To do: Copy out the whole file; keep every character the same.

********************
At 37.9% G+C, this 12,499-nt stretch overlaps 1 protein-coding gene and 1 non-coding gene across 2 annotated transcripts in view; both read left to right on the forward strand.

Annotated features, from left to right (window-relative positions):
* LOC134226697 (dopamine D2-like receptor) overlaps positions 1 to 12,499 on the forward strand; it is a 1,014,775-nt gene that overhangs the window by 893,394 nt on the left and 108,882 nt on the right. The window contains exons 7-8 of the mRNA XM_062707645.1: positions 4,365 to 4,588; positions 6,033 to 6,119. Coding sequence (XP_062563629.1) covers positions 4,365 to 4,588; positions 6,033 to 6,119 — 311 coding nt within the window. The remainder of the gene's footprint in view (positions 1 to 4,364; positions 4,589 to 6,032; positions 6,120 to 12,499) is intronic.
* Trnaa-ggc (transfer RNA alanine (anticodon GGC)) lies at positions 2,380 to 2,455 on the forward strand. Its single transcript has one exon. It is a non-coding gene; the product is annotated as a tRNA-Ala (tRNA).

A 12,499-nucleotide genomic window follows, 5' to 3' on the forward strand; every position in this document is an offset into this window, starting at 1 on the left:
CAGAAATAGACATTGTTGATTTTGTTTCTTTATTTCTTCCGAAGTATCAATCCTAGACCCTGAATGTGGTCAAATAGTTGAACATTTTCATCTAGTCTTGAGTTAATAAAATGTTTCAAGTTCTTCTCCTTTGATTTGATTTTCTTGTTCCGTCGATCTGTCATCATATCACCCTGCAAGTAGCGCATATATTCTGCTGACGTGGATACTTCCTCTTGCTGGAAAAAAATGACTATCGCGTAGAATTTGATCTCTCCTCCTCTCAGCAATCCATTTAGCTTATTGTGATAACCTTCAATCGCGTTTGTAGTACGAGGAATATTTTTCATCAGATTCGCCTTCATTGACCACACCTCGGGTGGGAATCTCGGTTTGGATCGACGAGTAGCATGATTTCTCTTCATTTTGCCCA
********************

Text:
At 37.9% G+C, this 12,499-nt stretch overlaps 1 protein-coding gene and 1 non-coding gene across 2 annotated transcripts in view; both read left to right on the forward strand.

Annotated features, from left to right (window-relative positions):
* LOC134226697 (dopamine D2-like receptor) overlaps positions 1 to 12,499 on the forward strand; it is a 1,014,775-nt gene that overhangs the window by 893,394 nt on the left and 108,882 nt on the right. The window contains exons 7-8 of the mRNA XM_062707645.1: positions 4,365 to 4,588; positions 6,033 to 6,119. Coding sequence (XP_062563629.1) covers positions 4,365 to 4,588; positions 6,033 to 6,119 — 311 coding nt within the window. The remainder of the gene's footprint in view (positions 1 to 4,364; positions 4,589 to 6,032; positions 6,120 to 12,499) is intronic.
* Trnaa-ggc (transfer RNA alanine (anticodon GGC)) lies at positions 2,380 to 2,455 on the forward strand. Its single transcript has one exon. It is a non-coding gene; the product is annotated as a tRNA-Ala (tRNA).

A 12,499-nucleotide genomic window follows, 5' to 3' on the forward strand; every position in this document is an offset into this window, starting at 1 on the left:
CAGAAATAGACATTGTTGATTTTGTTTCTTTATTTCTTCCGAAGTATCAATCCTAGACCCTGAATGTGGTCAAATAGTTGAACATTTTCATCTAGTCTTGAGTTAATAAAATGTTTCAAGTTCTTCTCCTTTGATTTGATTTTCTTGTTCCGTCGATCTGTCATCATATCACCCTGCAAGTAGCGCATATATTCTGCTGACGTGGATACTTCCTCTTGCTGGAAAAAAATGACTATCGCGTAGAATTTGATCTCTCCTCCTCTCAGCAATCCATTTAGCTTATTGTGATAACCTTCAATCGCGTTTGTAGTACGAGGAATATTTTTCATCAGATTCGCCTTCATTGACCACACCTCGGGTGGGAATCTCGGTTTGGATCGACGAGTAGCATGATTTCTCTTCATTTTGCCCA